Company has paid more than $500 million in location tracking fines
In another fine over misleading location tracking practices, Google GOOG -0.89%↓ will pay $39.9 million to Washington state. In addition, the company will be held to court-ordered reforms “to increase transparency” over its location tracking settings.
“Google denied Washington consumers the ability to choose whether the company could track their sensitive location data, deceived them about their privacy options and profited from that conduct,” said state Attorney General Bob Ferguson, in a statement. “Today’s resolution holds one of the most powerful corporations accountable for its unethical and unlawful tactics.”
As Location Business News reported in November, Google agreed to pay $391.5 million to settle a multistate investigation into allegations it tracked user locations without their permission. That investigation, led by Oregon and Nebraska with 38 other state attorney generals, found that Google mislead its users to think they had turned off location tracking features on their smartphones. However, the user location data was stored and then used for Google’s lucrative ad business.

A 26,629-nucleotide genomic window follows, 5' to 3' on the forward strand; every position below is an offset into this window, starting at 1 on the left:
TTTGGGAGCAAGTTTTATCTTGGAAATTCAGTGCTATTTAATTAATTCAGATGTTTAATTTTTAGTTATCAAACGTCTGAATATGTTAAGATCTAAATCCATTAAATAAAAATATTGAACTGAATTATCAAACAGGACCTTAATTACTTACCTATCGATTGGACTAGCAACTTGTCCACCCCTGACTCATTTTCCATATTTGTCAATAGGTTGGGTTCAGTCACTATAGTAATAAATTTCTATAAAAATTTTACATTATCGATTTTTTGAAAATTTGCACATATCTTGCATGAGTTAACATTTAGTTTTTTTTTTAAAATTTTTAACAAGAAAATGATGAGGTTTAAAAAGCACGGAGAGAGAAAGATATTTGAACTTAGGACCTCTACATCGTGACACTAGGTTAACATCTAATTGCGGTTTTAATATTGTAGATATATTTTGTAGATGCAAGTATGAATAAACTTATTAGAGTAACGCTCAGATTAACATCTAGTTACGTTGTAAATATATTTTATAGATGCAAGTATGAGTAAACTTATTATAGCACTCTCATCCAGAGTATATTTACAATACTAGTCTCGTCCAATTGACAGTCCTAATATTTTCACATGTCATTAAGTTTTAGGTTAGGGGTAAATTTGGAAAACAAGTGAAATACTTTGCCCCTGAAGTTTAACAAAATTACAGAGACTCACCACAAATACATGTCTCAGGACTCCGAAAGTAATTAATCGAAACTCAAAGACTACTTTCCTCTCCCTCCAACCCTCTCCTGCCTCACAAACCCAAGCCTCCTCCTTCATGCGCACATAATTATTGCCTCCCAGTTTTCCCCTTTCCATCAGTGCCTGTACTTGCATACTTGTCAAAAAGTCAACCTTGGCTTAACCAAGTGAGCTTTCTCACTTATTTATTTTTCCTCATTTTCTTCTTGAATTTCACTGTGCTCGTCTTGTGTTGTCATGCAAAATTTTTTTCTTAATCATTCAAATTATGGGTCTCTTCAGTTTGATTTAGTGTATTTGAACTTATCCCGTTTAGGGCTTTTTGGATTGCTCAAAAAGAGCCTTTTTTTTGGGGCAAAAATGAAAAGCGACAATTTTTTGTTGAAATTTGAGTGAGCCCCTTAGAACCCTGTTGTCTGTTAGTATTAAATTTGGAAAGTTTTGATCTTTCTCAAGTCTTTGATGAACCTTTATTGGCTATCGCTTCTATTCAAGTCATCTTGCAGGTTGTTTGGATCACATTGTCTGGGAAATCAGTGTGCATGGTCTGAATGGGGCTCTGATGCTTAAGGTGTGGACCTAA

Google, which has made nearly $150 billion from advertising, uses consumer data to sell its ads. “Consequently, it has a financial incentive to dissuade users from withholding access to that data,” said a Washington state press release.
Washington was initially part of the larger multistate effort, but independently filed its own lawsuit, which led to more than double the amount it would have received from the earlier settlement, according to a state news release. The state of Arizona also filed independently and reached an $85 million settlement with Google last October.
Google didn’t make comment on this most recent fine, but pointed reporters to its statements from November.